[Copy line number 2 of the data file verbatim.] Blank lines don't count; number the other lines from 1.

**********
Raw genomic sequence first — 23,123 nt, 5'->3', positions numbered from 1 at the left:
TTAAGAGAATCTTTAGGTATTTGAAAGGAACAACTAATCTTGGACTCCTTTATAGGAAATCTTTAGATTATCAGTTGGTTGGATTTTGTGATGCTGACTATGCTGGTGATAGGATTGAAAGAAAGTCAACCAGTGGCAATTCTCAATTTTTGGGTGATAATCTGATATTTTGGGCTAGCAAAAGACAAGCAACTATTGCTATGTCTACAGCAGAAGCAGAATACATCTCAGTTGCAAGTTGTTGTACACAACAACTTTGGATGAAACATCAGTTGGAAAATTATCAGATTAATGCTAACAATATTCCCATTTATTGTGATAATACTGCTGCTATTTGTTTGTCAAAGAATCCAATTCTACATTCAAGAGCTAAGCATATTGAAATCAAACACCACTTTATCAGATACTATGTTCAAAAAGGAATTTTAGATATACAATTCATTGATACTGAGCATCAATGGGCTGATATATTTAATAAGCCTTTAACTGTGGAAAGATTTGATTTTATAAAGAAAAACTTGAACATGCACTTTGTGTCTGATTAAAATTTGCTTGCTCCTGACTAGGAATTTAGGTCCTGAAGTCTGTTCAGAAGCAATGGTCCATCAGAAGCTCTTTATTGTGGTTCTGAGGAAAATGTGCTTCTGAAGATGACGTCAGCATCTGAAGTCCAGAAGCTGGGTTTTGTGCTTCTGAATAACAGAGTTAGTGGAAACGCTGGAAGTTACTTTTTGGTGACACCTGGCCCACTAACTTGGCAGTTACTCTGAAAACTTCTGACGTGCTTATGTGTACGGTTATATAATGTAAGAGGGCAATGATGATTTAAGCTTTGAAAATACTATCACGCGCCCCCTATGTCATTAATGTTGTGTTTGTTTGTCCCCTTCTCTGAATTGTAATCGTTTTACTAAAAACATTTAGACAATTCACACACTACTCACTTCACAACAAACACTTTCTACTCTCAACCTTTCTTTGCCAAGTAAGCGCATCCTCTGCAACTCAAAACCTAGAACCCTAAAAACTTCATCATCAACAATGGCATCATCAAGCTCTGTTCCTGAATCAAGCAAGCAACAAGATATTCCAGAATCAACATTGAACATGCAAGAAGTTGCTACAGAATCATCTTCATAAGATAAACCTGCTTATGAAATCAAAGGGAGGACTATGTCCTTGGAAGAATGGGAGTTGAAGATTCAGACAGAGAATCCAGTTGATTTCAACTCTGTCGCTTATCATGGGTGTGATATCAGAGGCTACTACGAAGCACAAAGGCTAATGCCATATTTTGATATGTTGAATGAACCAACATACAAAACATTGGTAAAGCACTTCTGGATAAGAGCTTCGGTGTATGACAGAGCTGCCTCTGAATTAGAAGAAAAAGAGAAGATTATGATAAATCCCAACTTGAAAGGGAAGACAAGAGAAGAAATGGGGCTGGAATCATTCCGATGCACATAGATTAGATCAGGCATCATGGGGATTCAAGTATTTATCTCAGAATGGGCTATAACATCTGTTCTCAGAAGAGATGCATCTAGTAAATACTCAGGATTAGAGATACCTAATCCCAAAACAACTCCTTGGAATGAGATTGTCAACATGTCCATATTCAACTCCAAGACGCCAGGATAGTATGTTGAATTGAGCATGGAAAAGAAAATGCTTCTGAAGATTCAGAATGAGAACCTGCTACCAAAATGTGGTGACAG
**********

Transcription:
TTAAGAGAATCTTTAGGTATTTGAAAGGAACAACTAATCTTGGACTCCTTTATAGGAAATCTTTAGATTATCAGTTGGTTGGATTTTGTGATGCTGACTATGCTGGTGATAGGATTGAAAGAAAGTCAACCAGTGGCAATTCTCAATTTTTGGGTGATAATCTGATATTTTGGGCTAGCAAAAGACAAGCAACTATTGCTATGTCTACAGCAGAAGCAGAATACATCTCAGTTGCAAGTTGTTGTACACAACAACTTTGGATGAAACATCAGTTGGAAAATTATCAGATTAATGCTAACAATATTCCCATTTATTGTGATAATACTGCTGCTATTTGTTTGTCAAAGAATCCAATTCTACATTCAAGAGCTAAGCATATTGAAATCAAACACCACTTTATCAGATACTATGTTCAAAAAGGAATTTTAGATATACAATTCATTGATACTGAGCATCAATGGGCTGATATATTTAATAAGCCTTTAACTGTGGAAAGATTTGATTTTATAAAGAAAAACTTGAACATGCACTTTGTGTCTGATTAAAATTTGCTTGCTCCTGACTAGGAATTTAGGTCCTGAAGTCTGTTCAGAAGCAATGGTCCATCAGAAGCTCTTTATTGTGGTTCTGAGGAAAATGTGCTTCTGAAGATGACGTCAGCATCTGAAGTCCAGAAGCTGGGTTTTGTGCTTCTGAATAACAGAGTTAGTGGAAACGCTGGAAGTTACTTTTTGGTGACACCTGGCCCACTAACTTGGCAGTTACTCTGAAAACTTCTGACGTGCTTATGTGTACGGTTATATAATGTAAGAGGGCAATGATGATTTAAGCTTTGAAAATACTATCACGCGCCCCCTATGTCATTAATGTTGTGTTTGTTTGTCCCCTTCTCTGAATTGTAATCGTTTTACTAAAAACATTTAGACAATTCACACACTACTCACTTCACAACAAACACTTTCTACTCTCAACCTTTCTTTGCCAAGTAAGCGCATCCTCTGCAACTCAAAACCTAGAACCCTAAAAACTTCATCATCAACAATGGCATCATCAAGCTCTGTTCCTGAATCAAGCAAGCAACAAGATATTCCAGAATCAACATTGAACATGCAAGAAGTTGCTACAGAATCATCTTCATAAGATAAACCTGCTTATGAAATCAAAGGGAGGACTATGTCCTTGGAAGAATGGGAGTTGAAGATTCAGACAGAGAATCCAGTTGATTTCAACTCTGTCGCTTATCATGGGTGTGATATCAGAGGCTACTACGAAGCACAAAGGCTAATGCCATATTTTGATATGTTGAATGAACCAACATACAAAACATTGGTAAAGCACTTCTGGATAAGAGCTTCGGTGTATGACAGAGCTGCCTCTGAATTAGAAGAAAAAGAGAAGATTATGATAAATCCCAACTTGAAAGGGAAGACAAGAGAAGAAATGGGGCTGGAATCATTCCGATGCACATAGATTAGATCAGGCATCATGGGGATTCAAGTATTTATCTCAGAATGGGCTATAACATCTGTTCTCAGAAGAGATGCATCTAGTAAATACTCAGGATTAGAGATACCTAATCCCAAAACAACTCCTTGGAATGAGATTGTCAACATGTCCATATTCAACTCCAAGACGCCAGGATAGTATGTTGAATTGAGCATGGAAAAGAAAATGCTTCTGAAGATTCAGAATGAGAACCTGCTACCAAAATGTGGTGACAG